(h)      conduct of political activities during working hours;

(i)      unjustified refusal to carry out professional tasks;

(j)      unjustified refusal to be subject to work-related medical checks or examinations following the recommendations of a occupational health doctor, in accordance with provisions of law;

(k)      breach of provisions relating to duties and prohibitions laid down by law for public officials other than those relating to conflicts of interest and incompatibilities;

(l)      breach of provisions relating to incompatibilities where the public official fails to act to terminate them within a period of fifteen calendar days beginning from the date on which the incompatibility arose;

(m)      breach of the provisions on conflicts of interest;

(n)      other matters regarded as misconduct in the normative acts concerning public office and public officials or applicable to them.

3.      The disciplinary sanctions shall be:

(f)      Removal from public office.

4.      Misconduct referred to in paragraph 2 is punishable by the following disciplinary sanctions:

(a)      one of the disciplinary sanctions referred to in paragraph 3(a) or (b) for misconduct referred to in paragraph 2(a), (b) and (d);

(b)      one of the disciplinary sanctions referred to in paragraph 3(b) to (f) for misconduct referred to in paragraph 2(c);

(c)      one of the disciplinary sanctions referred to in paragraph 3(c) to (f) for misconduct referred to in paragraph 2(e) to (h);

(d)      one of the disciplinary sanctions referred to in paragraph 3, for misconduct referred to in paragraph 2(i) to (k) and (m);

(e)      the disciplinary sanction referred to in paragraph 3(f) in the conditions laid down in Article 520, for misconduct referred to in paragraph 2(l);

(f)      one of the disciplinary sanctions referred to in paragraph 3, for misconduct referred to in paragraph 2(n).

6.      In determining the individual disciplinary sanction in accordance with the provisions of paragraph 4, account is to be taken of the causes and seriousness of the misconduct, the circumstances under which it was committed, the degree of culpability and the consequences of the misconduct, the general conduct of the official during his or her service and whether there are, among his or her antecedents, other disciplinary sanctions which are not spent under the conditions laid down by this code.

…’

21      Article 568(2) of that code provides:

‘Administrative disciplinary liability is established in compliance with the principle of adversarial proceedings and the rights of the defence and subject to review by the administrative tribunals under the conditions laid down by law.’

 The Law on public procurement

22      Article 3 of the Legea nr. 98/2016 privind achiziţiile publice (Law No 98/2016 on public procurement), of 19 May 2016 (Monitorul Oficial al României, Part I, No 390 of 23 May 2016; ‘the Law on public procurement’), provides in points (w) and (yy):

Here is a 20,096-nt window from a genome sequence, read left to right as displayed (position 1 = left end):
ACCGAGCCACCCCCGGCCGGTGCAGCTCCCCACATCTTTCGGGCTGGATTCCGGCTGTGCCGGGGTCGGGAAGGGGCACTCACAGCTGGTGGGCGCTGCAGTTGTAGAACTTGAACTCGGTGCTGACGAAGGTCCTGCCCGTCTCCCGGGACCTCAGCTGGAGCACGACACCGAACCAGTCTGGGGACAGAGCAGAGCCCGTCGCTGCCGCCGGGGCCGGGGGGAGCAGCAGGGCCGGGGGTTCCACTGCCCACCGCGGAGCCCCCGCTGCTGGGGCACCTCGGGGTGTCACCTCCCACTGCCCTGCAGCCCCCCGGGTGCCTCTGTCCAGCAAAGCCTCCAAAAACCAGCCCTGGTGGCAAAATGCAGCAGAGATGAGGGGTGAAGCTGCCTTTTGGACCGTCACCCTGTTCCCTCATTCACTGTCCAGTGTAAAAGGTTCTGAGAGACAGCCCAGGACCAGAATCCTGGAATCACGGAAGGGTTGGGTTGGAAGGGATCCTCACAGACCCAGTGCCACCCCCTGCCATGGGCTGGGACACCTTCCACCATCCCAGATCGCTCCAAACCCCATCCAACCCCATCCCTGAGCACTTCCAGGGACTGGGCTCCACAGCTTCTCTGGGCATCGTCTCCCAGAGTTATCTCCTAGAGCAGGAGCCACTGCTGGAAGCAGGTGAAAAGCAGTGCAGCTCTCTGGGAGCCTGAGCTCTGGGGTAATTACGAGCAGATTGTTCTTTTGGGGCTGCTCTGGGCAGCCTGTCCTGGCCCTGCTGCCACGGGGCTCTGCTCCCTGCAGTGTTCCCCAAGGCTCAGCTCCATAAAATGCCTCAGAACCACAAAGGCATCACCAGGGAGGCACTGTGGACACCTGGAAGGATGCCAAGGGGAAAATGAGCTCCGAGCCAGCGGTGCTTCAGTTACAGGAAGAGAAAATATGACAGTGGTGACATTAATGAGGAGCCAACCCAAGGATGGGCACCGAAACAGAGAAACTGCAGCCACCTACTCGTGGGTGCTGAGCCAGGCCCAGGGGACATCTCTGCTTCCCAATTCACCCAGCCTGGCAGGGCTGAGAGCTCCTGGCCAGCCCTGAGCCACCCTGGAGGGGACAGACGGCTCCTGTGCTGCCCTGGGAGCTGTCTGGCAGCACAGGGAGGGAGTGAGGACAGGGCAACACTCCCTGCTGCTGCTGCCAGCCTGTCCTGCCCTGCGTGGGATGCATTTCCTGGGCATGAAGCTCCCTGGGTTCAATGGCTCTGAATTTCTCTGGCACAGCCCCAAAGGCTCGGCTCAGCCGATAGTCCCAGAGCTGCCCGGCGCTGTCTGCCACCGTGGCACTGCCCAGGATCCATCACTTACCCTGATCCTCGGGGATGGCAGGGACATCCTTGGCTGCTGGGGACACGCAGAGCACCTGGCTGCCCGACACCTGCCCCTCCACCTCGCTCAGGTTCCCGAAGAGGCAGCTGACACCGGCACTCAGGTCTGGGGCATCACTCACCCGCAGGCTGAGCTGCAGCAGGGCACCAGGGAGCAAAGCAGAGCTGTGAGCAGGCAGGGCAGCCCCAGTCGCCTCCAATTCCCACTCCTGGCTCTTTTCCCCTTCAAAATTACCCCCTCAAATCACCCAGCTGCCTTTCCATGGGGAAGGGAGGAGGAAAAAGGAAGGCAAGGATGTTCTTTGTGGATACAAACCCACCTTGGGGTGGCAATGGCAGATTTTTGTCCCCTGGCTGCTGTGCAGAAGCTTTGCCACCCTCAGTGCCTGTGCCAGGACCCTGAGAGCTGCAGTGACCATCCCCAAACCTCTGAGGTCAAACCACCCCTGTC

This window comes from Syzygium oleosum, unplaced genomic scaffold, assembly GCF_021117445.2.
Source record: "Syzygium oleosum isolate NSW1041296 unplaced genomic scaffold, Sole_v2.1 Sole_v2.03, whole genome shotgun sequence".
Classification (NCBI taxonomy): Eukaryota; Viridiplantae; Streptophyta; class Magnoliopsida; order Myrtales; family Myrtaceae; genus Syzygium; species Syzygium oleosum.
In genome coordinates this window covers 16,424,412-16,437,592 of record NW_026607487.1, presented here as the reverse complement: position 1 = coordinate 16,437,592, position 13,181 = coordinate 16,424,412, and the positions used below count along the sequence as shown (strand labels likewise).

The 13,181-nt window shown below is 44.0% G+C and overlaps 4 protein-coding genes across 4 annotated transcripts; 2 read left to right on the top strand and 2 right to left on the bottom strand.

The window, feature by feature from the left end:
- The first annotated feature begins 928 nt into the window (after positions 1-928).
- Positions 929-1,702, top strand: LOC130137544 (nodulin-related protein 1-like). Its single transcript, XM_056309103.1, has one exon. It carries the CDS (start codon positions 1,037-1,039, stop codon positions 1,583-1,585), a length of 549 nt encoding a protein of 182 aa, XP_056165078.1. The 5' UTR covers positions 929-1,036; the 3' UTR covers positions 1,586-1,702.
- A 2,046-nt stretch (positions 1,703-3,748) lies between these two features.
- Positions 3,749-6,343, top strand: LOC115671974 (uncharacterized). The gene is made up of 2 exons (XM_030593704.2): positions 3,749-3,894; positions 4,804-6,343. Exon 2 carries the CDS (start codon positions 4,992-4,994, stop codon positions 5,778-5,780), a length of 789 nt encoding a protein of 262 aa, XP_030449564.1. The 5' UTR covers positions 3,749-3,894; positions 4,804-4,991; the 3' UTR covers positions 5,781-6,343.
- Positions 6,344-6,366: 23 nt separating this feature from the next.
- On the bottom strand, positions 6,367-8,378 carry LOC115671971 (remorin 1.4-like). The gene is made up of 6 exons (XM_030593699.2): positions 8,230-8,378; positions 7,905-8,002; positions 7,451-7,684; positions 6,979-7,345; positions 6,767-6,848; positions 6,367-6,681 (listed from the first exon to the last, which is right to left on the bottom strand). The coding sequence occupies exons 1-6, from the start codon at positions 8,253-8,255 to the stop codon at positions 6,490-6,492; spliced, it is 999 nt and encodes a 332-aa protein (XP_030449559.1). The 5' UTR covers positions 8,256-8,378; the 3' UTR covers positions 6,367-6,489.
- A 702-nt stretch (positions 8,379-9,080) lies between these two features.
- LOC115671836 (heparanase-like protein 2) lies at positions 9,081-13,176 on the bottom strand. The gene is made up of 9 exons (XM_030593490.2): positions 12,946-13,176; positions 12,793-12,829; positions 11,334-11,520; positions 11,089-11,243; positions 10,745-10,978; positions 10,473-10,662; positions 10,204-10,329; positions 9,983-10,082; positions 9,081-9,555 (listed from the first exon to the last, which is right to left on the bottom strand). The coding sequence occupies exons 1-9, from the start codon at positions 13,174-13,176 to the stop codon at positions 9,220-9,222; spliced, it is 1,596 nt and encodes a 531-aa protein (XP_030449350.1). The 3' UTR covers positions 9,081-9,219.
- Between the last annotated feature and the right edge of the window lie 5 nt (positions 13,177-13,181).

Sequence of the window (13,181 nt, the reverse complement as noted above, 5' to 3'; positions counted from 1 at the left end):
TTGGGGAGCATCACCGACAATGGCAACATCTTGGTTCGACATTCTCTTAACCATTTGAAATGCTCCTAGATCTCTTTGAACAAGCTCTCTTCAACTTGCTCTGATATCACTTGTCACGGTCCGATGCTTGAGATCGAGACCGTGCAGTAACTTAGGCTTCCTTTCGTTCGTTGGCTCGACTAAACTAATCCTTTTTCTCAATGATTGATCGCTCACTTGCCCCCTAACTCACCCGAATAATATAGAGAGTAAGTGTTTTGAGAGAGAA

‘(w)      supplier – entity which makes products available to the contractor, including services, where necessary, for the installation or placement thereof, or which provides services to the contractor, which does not have the status of a subcontractor.

(yy)      subcontractor – any economic operator that is not party to a public contract and which carries out and/or provides certain parts or elements of works or the construction or performance of activities that are part of the subject of the public contract by being responsible, vis-a-vis the contractor, for the organisation or performance of all the necessary steps to that end.

 The dispute in the main proceedings and the questions referred for a preliminary ruling

23      On 6 April 2021, in the context of an open call for tenders organised with a view to awarding a contract for the purpose of ‘drafting technico-economic documents – feasibility study and technical design – relating to the investment: Construction of the departmental road connecting the international airport ‘Traian Vuia’ of Timișoara to the A1 motorway’, the District of Timiș, in its capacity as the contracting authority, ranked NV Construct in fourth position.

24      On 16 April 2021, NV Construct seised the Consiliul Național de Soluționare a Contestațiilor (National Council for the Resolution of Disputes), which is the referring body, seeking the disqualification of the three tenderers ranked above it, and a new assessment of their tenders.

25      NV Construct submits, in essence, that those three tenderers did not comply with the requirements which were not set out in the procurement documents but which are imposed on the basis of special laws governing various activities that must or are liable to be carried out during the performance of a contract. The contracting authority accordingly should have verified that those tenderers or their subcontractors were authorised by the Autoritatea Feroviară Română (Romanian railway authority, Romania). In addition, since the successful tenderer intended to rely on the capacities of third parties in order to perform the contract, it necessarily should have, in order to comply with Article 3(1)(yy) of the Law on public procurement, relied on subcontractors to the exclusion of any other form of cooperation. Finally, it should have been required to have designated a subcontractor for the activity of ‘Services for the drafting of documents for the purpose of the notice and approval of the [setting aside] of expropriated land and the change of category of use’ even if it is not certain that it would have to have recourse to those services, since the procurement documents specify that that activity is to be carried out ‘only if necessary’.